However, this philosophy doesn’t necessarily mean that you can get away with anything at all, as I discovered while researching my current project My layout is set in the East End of London, and one of the things I wanted to include was track on more than one level – a characteristic of railways in East London is that they are carried on viaducts. My initial thought was that I could just get away with weathering Hornby’s standard single-arch road bridge, which is already brick red.

brid1I mean, bricks is bricks, right? It turns out not. See, my research, which largely consisted of wandering around the East End with a camera looking suspicious, showed that brick viaducts in the East End are yellow.

This, according to people who know these things, is because the bricks were made in Kent, where the clay is low in iron. Anyway, what this meant in practical terms was that I was completely wrong. I could still use red brick – there are red buildings in East London – but yellow would be better for creating the feel of the area.

Yellow brick viaduct, East London, apparently in the middle of an atomic explosion.

Yellow brick viaduct, East London, apparently in the middle of an atomic explosion.

And so I set to work with various shades of brown and yellow. In addition to the fact that the colour was wrong, it was also clear that I was going to have to do quite a lot of weathering.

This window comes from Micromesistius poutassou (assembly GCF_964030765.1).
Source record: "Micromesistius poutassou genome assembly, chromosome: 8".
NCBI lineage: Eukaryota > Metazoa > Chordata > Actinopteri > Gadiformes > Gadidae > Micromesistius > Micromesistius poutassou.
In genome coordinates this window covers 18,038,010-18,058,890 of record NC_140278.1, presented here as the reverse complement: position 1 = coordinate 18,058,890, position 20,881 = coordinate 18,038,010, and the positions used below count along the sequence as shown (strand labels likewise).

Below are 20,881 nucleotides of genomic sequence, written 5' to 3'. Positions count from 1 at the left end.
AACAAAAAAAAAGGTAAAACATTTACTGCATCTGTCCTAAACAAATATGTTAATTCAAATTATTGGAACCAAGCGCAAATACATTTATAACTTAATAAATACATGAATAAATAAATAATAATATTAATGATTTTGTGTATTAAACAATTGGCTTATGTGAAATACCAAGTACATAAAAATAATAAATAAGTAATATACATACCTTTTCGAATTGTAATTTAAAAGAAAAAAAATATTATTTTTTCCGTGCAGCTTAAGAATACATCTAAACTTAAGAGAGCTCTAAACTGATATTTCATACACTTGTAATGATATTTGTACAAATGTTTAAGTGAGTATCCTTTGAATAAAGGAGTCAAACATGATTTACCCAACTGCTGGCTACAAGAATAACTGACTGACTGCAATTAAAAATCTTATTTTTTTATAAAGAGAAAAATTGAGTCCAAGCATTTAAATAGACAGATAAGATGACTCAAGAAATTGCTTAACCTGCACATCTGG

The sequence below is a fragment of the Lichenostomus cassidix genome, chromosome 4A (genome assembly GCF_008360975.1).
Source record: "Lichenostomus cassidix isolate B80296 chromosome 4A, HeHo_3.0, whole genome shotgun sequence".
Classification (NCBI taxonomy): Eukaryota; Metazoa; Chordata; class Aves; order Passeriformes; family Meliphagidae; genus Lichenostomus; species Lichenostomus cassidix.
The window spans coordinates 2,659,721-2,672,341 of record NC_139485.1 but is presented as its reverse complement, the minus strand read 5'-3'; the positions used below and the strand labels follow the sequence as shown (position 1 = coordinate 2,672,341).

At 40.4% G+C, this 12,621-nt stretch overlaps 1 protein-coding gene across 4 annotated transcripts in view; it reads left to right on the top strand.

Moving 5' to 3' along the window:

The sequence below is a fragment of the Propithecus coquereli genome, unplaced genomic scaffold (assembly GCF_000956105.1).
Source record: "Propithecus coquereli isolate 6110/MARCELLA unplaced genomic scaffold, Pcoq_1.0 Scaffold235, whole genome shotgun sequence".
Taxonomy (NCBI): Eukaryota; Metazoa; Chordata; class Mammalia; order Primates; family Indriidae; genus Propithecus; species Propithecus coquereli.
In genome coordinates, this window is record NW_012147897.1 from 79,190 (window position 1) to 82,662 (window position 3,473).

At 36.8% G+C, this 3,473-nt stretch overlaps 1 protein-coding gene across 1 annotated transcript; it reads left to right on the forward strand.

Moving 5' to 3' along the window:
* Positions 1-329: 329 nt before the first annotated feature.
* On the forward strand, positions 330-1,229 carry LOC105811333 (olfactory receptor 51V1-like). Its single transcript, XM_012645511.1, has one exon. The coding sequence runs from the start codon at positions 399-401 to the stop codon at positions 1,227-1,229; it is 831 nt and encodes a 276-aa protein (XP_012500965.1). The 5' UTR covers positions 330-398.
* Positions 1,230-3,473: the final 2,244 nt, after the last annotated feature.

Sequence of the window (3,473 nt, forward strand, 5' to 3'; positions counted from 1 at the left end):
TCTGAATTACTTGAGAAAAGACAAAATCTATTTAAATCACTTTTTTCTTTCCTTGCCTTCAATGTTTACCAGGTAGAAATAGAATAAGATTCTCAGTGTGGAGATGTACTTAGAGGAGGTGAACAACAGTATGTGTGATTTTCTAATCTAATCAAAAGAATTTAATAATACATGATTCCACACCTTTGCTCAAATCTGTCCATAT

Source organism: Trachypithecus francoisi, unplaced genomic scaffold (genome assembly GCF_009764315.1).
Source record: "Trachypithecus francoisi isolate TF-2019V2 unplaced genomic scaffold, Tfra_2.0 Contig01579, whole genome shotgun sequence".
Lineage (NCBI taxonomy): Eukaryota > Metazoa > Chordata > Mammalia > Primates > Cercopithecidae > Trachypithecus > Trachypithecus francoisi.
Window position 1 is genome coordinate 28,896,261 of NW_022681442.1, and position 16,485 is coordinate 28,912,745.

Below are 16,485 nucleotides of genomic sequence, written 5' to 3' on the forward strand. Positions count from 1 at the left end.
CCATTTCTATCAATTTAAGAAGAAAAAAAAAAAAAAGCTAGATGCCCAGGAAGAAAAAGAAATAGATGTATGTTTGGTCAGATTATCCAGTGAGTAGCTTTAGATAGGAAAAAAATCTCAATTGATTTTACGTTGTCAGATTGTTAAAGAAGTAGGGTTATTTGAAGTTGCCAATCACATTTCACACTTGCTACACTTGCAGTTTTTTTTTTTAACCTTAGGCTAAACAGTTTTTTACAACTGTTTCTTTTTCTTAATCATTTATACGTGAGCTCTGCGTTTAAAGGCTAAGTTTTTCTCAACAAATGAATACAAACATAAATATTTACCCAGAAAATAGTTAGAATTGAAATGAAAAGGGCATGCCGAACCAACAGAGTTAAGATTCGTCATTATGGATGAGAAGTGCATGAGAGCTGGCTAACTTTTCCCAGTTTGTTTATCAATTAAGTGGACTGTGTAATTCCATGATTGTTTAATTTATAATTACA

For the base coat, I used Games Workshop’s ‘Bubonic Brown’  (are buboes yellowy-brown?). Then I went over with several layers of ink and thin, grey-brown paint. This adds depth to the basecoat, as well as bringing the colour closer to what I was aiming for.

One technique I used was to apply slightly darker paint to areas such as the underside of the arch and below ledges – areas that, on the real thing, are in shadow. This is because, with the best will in the world, you can’t scale the actions of light and shade down. Therefore, in this scale, shadows look a bit feeble unless you give them a helping hand.

Here’s the result, as compared with an unpainted bridge.

brid2It’s not perfect, I’ll admit. It’ll need several more layers of paint before it achieves the old-and-dirty look I’m aiming for. But it’s a massive improvement over the out-of-the-box road bridge, and now looks like it might actually be made of bricks.

Incidentally, I took several close-up photos of brick and concrete, which I will bore you with in a future entry.

Minories Report

I mentioned in my last post that I’m a great enthusiast for the joys of research. So, when planning my new layout set in the East End, what better way to research it than to actually get out there?

I started out in Shadwell, taking the Docklands Light Railway. I’m a big fan of the DLR, because it’s simultaneously very modern and very historic. It utilises a lot of the old infrastructure of lines long since closed. For instance, here it runs on the viaducts of the old London and Blackwall Railway. These were very characteristic of railways in West London, where gravelly soil made tunnelling difficult.

I thought this was the old station building. Wikipedia begs to differ.
I thought this was the old station building. Wikipedia begs to differ.